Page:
I hope I have conveyed the fact that the whole argument I have just been describing rests upon certain presuppositions (which I now realise are false): namely, that we must regard both class consciousness and regular political activity in unison as necessary features of class and class conflict, with the consequence that when these features are not present the Marxist class analysis cannot be applied. Today, if we do not reject, these false presuppositions, it will be even harder for us to deal with the arguments I have just outlined, for it is a fact that at the General Election in June 1983 only a minority of the British working class who voted at that election voted for Labour while something like a third or more, depending on one’s definition of working class, voted for the Conservative Party, led by a woman with deeply reactionary opinions, thoroughly opposed to their interests. We are now told more insistently than ever by people of right-wing views (are we not?) that a Marxist class analysis of society is becoming increasingly inappropriate.

I know now how to deal with the arguments I have outlined; but in the 1930s I had not realised that they depended upon false presuppositions, and (as I shall explain) it was only when I became an ancient historian that I discovered why those presuppositions had to be decisively rejected.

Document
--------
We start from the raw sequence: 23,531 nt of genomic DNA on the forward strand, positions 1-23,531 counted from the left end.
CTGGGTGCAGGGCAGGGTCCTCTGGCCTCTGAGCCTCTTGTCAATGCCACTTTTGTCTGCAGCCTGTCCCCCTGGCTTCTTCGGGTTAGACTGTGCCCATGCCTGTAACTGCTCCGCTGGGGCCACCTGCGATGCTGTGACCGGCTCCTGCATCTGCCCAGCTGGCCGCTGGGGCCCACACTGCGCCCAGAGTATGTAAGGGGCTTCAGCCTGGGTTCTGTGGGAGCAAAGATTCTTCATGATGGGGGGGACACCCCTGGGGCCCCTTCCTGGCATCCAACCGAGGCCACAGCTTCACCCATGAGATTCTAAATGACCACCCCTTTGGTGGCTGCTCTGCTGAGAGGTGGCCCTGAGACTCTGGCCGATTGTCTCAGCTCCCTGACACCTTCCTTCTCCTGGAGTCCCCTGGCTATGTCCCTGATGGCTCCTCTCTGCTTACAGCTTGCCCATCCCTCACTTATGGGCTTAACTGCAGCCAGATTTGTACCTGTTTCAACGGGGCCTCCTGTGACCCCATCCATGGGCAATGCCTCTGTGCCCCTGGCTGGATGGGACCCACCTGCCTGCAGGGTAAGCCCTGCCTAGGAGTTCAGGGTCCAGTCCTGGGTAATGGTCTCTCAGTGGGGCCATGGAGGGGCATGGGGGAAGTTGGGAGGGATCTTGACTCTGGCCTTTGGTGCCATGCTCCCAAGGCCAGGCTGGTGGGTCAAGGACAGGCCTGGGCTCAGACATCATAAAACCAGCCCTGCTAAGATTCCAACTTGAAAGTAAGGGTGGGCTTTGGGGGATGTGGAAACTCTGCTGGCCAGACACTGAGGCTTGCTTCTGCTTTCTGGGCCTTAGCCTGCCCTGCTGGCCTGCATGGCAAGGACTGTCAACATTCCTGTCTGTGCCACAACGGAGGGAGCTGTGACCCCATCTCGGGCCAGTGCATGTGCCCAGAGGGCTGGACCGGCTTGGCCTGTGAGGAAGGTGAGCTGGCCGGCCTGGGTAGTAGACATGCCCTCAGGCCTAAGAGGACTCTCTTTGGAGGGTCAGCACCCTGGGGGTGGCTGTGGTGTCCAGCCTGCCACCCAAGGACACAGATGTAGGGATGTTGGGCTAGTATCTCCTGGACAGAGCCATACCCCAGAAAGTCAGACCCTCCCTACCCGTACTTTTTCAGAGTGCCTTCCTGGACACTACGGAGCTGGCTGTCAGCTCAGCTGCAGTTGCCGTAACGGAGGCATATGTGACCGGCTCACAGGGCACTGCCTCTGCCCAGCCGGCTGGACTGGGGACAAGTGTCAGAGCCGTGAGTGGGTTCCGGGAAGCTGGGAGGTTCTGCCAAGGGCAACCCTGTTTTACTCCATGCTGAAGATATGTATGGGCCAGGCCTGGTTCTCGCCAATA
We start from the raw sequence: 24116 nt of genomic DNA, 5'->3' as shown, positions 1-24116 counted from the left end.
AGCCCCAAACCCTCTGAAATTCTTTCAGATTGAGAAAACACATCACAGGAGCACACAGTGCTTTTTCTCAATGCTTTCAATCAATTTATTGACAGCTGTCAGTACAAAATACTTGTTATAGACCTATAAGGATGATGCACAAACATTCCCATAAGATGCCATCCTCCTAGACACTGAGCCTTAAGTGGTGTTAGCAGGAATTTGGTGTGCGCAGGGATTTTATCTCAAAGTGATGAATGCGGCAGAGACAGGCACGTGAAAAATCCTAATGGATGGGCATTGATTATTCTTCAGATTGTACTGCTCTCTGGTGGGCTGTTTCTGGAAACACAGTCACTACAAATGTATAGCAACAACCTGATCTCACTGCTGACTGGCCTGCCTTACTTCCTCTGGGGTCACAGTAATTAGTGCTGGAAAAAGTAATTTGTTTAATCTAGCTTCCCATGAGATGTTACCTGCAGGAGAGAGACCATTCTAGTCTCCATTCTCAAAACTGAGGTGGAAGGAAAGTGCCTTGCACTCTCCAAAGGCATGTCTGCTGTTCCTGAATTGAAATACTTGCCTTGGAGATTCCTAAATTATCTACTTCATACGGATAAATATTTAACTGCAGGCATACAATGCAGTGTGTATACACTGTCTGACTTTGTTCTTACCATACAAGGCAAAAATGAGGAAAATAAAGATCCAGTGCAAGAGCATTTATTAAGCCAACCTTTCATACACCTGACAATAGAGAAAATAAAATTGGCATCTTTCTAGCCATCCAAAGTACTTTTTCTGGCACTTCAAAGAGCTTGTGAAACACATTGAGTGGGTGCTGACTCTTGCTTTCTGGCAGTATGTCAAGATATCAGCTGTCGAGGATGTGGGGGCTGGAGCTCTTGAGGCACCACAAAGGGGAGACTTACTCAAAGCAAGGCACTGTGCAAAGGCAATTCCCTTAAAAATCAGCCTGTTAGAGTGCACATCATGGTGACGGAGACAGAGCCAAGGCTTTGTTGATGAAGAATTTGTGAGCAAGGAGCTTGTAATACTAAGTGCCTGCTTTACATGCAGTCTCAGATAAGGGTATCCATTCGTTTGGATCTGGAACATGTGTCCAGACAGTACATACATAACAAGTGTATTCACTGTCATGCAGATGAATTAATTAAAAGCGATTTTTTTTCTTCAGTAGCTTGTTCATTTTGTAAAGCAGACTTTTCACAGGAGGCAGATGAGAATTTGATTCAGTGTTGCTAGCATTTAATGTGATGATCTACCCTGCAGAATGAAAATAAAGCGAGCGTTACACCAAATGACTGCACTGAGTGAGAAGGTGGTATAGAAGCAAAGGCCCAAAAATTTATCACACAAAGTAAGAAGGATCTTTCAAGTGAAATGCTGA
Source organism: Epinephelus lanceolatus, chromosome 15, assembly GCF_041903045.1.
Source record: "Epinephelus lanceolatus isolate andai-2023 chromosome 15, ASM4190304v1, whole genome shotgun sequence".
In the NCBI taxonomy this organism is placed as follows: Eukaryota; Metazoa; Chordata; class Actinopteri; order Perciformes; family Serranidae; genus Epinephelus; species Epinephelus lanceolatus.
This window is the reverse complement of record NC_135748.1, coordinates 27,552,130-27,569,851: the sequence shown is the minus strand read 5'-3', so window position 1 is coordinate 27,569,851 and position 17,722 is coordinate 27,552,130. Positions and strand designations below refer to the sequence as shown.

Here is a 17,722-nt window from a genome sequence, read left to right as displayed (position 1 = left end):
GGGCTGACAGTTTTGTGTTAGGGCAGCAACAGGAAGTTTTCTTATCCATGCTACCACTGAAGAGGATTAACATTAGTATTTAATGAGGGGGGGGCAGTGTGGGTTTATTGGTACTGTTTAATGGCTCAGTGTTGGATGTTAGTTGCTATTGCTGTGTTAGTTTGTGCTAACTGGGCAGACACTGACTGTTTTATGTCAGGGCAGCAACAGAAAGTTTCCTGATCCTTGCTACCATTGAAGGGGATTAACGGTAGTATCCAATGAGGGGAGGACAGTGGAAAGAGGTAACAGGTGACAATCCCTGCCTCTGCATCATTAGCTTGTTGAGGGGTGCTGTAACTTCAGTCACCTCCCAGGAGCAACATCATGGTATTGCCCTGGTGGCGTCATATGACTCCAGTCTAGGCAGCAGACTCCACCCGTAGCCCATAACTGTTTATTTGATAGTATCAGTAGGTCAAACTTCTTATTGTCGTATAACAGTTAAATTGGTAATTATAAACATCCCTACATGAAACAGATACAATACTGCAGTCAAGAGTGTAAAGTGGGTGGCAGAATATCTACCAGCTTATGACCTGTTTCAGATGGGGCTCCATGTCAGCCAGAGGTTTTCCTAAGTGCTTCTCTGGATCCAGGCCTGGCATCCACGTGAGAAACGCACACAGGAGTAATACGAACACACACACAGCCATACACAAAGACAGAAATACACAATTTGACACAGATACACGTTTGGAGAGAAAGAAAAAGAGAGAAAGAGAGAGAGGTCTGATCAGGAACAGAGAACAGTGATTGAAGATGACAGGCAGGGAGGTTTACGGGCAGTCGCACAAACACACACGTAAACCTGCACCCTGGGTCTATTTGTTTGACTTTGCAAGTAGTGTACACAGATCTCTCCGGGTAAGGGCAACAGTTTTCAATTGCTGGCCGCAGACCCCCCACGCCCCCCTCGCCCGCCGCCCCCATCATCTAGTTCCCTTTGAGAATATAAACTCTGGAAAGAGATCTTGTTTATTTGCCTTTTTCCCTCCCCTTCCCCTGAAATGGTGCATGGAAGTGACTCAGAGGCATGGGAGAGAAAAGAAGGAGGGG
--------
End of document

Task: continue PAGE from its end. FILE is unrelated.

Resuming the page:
Before I had solved these and certain other problems came the war, during which I decided to forsake the law when I came out of the raf, take a degree, and try to go in for some kind of teaching. I had left school at fifteen, after spending most of my time there on Greek and Latin, and although I had forgotten much of what I had learnt of those languages I hoped that at University I would be able to study Greek and Roman history, of which I knew little or nothing. As was the wont in those days, my school study of Classics had centred on a few standard literary texts (treated above all as a taxing series of grammatical and stylistic problems), and of course on trying to write Latin and Greek prose, and even verse, in the style of the same standard authors. Although I cannot recall ever finding the slightest interest or significance in that kind of activity, I had been rather good at it, and I felt sure that with the historical perceptiveness I had since acquired, I might be able to find special significance in Greek and Roman history. I was not disappointed. I was extraordinarily fortunate, at University College, London, in being taught mainly by Professor A.H.M. Jones, who from my point of view has made the greatest contribution to ancient history of anyone writing in English since Gibbon—although he never in his life, as far as I know, read a word of Marx. I took my first degree when I was 39, and after a year’s research I came to the lse in 1950, as I have mentioned already.